The online magazine on the history and operation of vintage scale model trains in American OO gauge

Friday, November 21, 2008

Tri-Ang streamliners

In the post on the Fleischmann FA’s I noted also that a colleague who collects HO felt that the Tri-Ang streamlined passenger cars were a good match for the FA and were over scale for HO.

The Tri-Ang American prototype streamlined cars were part of their transcontinental series of cars, and were also sold in the United States boxed as AT&T and Model Power products. In the photos I have included two other cars for comparison, a Schorr RDC that is full scale for OO and an Athearn HO streamlined baggage that is on the money for HO. In the first photo the comparison is pretty clear, from the side the Tri-Ang car is between HO and OO. In the second photo (008) it is clear as well that the Tri-Ang car matches the FA well. In length the cars are short, being roughly 72 foot in HO so they would be roughly 60’ “shorties” in OO, but on something like tight Lionel curves that would actually be a plus. I will let Bob O. describe them further.

Tri-Ang did two series of passenger cars, 1st and 2nd. The "Transcontinental" name comes from the fact that the second series were sold in differently colored sets with only the word "Transcontinental" in the letterboard.

Series 1 was the baggage, coach, dome coach, diner (actually a coach with a different interior), and round-end obs with the viewing bubble at the tail. These cars generally resemble Pullman-Standard cars, except for the tail car, which is taken from the one-of-a-kind tail car of Milwaukee Road's Olympian Hiawatha. They were sold in silver/gray, silver with a red window stripe, solid blue, & blue with a gray roof. The ones I've seen have "Tri-Ang Railways" in the letterboard, but some made for the Australian market had "TransAustralia" or "Southern Aurora" in the letterboard. I don't think these cars ever had the word "Transcontinental" on them, but for some reason people seem to call both sets "Transcontinental" cars. Go figure.

Series 2 was the baggage/dorm, coach, diner (coach with a different interior), and dome observation (i.e., with the viewing bubble in the roof, not the tail, and a boat-tail rounded end). These cars were all modeled after Budd cars of the Canadian Pacific. They even have a raised shield-shaped molding next to the door, to hold the beaver herald that CP mounted on the cars.

These cars were sold in many liveries. One group is lettered only "Transcontinental." These were sold in silver with a red window stripe, silver with a red letterboard, blue with a gray roof, and two-tone green. All these sets have only "Transcontinental" in the letterboard.

The same models were sold in the 1950s Canadian Pacific livery (silver with a tuscan letterboard and yellow lettering), the 1970s CP Rail livery (silver, red letterboard with the "PacMan" CP herald), the CN "new image" livery (silver, black window stripe with the "wet noodle" CN), and at least 3 sets of "TransAustralia" livery.

The second-series cars were imported into the US by American Train & Track, and when AT&T went out of business, Model Power acquired the remaining stock and reboxed them. You can find them in either box. The American versions had X2f couplers, instead of the British-style wide loops, and came in Santa Fe (silver), Burlington (silver), Pennsylvania (silver with tuscan letterboard and yellow lettering), and B&O (silver with blue letterboard and yellow lettering).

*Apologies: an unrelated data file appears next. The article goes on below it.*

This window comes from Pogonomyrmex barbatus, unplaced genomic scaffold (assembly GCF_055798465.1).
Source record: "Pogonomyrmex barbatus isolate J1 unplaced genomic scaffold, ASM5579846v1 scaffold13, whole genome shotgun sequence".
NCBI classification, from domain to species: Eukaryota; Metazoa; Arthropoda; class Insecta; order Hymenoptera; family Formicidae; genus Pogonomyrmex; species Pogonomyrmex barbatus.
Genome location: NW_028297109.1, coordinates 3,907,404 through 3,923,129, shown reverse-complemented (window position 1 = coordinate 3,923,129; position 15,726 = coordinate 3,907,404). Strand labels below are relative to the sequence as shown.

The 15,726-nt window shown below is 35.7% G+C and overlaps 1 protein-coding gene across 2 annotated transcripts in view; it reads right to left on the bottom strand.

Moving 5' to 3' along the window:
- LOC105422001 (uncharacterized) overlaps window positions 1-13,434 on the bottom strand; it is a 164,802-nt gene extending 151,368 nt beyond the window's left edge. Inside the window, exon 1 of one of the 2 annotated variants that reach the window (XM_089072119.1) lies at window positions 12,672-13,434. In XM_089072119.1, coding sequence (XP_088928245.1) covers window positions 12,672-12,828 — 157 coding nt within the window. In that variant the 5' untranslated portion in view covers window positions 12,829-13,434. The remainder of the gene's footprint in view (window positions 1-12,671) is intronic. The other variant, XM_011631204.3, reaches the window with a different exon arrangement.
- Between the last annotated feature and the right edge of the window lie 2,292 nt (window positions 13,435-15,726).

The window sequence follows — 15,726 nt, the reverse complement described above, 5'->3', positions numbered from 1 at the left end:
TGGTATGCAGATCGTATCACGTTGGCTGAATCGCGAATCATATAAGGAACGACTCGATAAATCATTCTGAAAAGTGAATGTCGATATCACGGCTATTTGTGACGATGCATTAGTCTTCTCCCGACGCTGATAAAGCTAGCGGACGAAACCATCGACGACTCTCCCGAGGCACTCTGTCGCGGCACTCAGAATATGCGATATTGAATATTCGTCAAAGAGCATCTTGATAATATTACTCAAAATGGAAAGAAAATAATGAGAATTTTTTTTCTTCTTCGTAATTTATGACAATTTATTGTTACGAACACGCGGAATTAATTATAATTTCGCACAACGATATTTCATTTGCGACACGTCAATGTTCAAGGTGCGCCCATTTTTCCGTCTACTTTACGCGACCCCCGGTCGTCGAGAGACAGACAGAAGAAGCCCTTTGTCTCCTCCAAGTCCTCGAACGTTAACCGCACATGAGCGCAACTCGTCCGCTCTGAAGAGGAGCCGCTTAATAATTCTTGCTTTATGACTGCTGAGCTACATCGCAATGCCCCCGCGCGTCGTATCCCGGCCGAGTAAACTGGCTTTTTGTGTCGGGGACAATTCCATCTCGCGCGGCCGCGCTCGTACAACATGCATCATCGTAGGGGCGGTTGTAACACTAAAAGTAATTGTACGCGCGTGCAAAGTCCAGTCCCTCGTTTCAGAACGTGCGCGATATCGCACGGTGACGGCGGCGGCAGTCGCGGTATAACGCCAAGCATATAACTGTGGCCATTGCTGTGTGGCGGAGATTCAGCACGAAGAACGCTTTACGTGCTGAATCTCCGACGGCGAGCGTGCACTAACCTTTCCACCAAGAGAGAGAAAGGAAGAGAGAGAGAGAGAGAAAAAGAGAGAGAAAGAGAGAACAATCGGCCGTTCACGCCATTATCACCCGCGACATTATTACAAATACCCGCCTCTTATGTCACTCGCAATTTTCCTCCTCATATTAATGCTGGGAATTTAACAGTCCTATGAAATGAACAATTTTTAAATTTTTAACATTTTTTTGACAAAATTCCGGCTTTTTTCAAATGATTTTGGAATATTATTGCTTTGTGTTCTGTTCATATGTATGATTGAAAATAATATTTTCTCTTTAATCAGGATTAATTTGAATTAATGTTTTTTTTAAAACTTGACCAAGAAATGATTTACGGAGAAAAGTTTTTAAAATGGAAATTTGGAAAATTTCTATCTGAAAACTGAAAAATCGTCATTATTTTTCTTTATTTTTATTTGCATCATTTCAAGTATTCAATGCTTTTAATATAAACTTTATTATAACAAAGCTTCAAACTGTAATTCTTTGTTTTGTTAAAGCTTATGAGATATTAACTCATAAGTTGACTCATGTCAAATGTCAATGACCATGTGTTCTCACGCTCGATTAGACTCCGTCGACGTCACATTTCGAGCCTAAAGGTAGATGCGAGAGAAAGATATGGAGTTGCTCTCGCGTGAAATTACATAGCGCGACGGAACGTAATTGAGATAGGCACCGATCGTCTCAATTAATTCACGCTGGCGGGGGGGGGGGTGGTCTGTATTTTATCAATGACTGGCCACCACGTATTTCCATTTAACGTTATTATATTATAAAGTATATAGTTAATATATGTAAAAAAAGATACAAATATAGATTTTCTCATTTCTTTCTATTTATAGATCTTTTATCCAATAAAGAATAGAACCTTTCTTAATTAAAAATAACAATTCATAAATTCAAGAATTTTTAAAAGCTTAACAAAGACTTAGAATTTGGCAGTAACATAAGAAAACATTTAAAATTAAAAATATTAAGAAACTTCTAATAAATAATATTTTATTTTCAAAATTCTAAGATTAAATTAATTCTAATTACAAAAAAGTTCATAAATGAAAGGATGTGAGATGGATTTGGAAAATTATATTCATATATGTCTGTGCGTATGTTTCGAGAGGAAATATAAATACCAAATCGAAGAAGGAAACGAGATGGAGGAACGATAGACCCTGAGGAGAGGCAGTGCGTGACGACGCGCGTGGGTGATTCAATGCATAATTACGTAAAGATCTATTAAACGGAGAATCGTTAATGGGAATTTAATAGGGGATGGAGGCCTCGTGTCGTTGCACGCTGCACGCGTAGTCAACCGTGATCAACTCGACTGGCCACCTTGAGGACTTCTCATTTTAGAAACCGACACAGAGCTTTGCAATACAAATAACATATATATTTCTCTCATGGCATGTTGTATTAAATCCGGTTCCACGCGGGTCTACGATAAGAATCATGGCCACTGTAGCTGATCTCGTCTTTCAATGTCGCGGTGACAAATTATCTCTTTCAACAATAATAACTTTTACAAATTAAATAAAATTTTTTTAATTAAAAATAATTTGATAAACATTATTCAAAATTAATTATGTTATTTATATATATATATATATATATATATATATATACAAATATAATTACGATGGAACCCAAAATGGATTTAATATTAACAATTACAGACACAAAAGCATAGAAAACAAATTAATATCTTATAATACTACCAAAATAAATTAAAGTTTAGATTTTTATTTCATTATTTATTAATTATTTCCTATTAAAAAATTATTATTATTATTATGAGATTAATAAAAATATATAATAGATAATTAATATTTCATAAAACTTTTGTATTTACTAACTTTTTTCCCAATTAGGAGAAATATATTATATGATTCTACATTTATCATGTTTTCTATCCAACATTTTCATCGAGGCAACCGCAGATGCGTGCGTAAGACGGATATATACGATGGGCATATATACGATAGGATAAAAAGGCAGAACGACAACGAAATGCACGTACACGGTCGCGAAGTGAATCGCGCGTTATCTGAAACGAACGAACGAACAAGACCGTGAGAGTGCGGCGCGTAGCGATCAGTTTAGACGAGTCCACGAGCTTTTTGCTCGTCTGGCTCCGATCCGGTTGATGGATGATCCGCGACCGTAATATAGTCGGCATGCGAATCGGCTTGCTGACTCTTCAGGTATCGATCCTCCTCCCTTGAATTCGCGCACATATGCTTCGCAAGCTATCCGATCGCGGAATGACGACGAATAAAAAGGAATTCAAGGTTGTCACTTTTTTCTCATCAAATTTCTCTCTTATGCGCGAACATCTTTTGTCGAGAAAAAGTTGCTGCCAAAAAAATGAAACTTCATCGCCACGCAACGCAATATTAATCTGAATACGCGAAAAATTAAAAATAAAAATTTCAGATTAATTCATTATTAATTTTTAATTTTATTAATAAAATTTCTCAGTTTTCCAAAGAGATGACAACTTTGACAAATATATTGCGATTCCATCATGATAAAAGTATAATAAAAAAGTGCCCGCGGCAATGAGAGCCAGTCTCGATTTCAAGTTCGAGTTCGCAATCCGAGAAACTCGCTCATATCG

Tri-Ang also produced an RDC-2 (the RDC that combined a baggage compartment and passenger compartment), in both powered and dummy versions. This car also came in versions lettered "Trancontinental" and "TransAustralia," but the more common versions are the ones for the North American market. These were the silver/black/red Canadian National and in the U.S. (AT&T again) the Santa Fe, Northern Pacific, Cheasapeake & Ohio, and Reading. The American RDC's are all silver; C&O has blue lettering, the others black. The CN car is silver, black windowband, red ends.

Any of these things in excellent or better condition, especially with the original packaging, will command a decent price among collectors.

For more information on Fleischmann Bob suggests and for Tri-Ang he suggests, where there are a number of photos of these models. Thank you again Bob for this great information.

1 comment:

Unknown said...

Dear Sir,

In Australia TriAng manufactured some items in Sydney, New South Wales and these vehicles could be marked as either TransAustralia ( which was a fictitious name derived from the Commonwealth Railways Trans Australia Railway / TAR, being a standard gauge railway which connected Port Augusta, South Australia to Kalgoolie, Western Australia ) or Transcontinental which was the name of the passenger train which ran on the TAR.

The most common TriAng trains in Australia were manufactured in England, including the Transcontinental series as displayed in their English catalogues which were supplied free in Australia.

The Transcontinental series I have seen here were either silver or blue with gold lining, the latter being the livery of the Victorian Railways

As an aside the TriAng BoBo double ended diesel was based on the Clyde Engineering /EMD model ML 2 CoCo diesel electric locomotive, twenty six of of which were built as B60 to B85 for the Victorian Railways.

Regards, Philip, Melbourne, Australia.